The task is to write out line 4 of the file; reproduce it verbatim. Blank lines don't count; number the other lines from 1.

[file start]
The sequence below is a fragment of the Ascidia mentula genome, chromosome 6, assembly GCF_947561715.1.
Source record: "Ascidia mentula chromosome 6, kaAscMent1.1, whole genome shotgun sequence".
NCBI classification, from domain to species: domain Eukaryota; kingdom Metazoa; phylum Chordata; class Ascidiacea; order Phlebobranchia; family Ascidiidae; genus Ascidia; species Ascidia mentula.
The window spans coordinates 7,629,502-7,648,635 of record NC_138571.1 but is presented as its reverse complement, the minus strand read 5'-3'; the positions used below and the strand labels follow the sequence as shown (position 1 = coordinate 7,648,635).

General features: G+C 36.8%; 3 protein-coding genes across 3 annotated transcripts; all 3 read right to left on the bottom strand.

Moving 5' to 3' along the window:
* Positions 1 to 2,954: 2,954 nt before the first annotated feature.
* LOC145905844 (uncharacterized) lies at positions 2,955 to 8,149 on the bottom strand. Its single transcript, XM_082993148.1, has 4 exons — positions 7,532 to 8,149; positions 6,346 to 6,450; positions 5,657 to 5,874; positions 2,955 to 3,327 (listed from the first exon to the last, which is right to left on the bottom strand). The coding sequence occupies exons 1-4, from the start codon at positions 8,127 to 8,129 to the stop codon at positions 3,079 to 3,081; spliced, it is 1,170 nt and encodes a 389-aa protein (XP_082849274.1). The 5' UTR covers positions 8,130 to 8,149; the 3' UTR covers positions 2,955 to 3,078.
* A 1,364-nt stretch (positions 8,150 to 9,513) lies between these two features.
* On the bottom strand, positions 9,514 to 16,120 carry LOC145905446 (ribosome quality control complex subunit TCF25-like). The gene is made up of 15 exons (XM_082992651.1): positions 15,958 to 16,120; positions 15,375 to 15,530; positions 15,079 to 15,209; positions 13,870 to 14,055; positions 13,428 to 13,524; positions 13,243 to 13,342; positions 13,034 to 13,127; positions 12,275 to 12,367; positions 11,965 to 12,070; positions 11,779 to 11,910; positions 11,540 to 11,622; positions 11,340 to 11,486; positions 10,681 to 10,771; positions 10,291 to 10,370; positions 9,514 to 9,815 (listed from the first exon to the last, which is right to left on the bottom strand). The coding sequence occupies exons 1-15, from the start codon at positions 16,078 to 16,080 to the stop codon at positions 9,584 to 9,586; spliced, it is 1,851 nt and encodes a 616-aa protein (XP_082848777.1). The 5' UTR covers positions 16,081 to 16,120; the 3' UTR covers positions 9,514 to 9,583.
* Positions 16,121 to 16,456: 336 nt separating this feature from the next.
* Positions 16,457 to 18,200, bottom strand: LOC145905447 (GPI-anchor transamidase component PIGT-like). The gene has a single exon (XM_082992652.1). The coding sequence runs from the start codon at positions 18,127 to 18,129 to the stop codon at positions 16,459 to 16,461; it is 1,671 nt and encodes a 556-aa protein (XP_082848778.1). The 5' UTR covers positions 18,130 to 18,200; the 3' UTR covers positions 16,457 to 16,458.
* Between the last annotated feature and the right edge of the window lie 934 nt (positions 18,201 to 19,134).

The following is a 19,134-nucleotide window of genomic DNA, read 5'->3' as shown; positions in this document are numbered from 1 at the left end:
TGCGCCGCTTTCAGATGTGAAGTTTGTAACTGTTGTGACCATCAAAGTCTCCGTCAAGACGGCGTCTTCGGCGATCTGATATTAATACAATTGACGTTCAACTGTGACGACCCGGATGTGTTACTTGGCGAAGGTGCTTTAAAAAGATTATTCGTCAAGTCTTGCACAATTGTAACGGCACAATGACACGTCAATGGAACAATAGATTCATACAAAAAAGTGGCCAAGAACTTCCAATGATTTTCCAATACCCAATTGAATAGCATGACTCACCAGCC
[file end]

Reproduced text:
The window spans coordinates 7,629,502-7,648,635 of record NC_138571.1 but is presented as its reverse complement, the minus strand read 5'-3'; the positions used below and the strand labels follow the sequence as shown (position 1 = coordinate 7,648,635).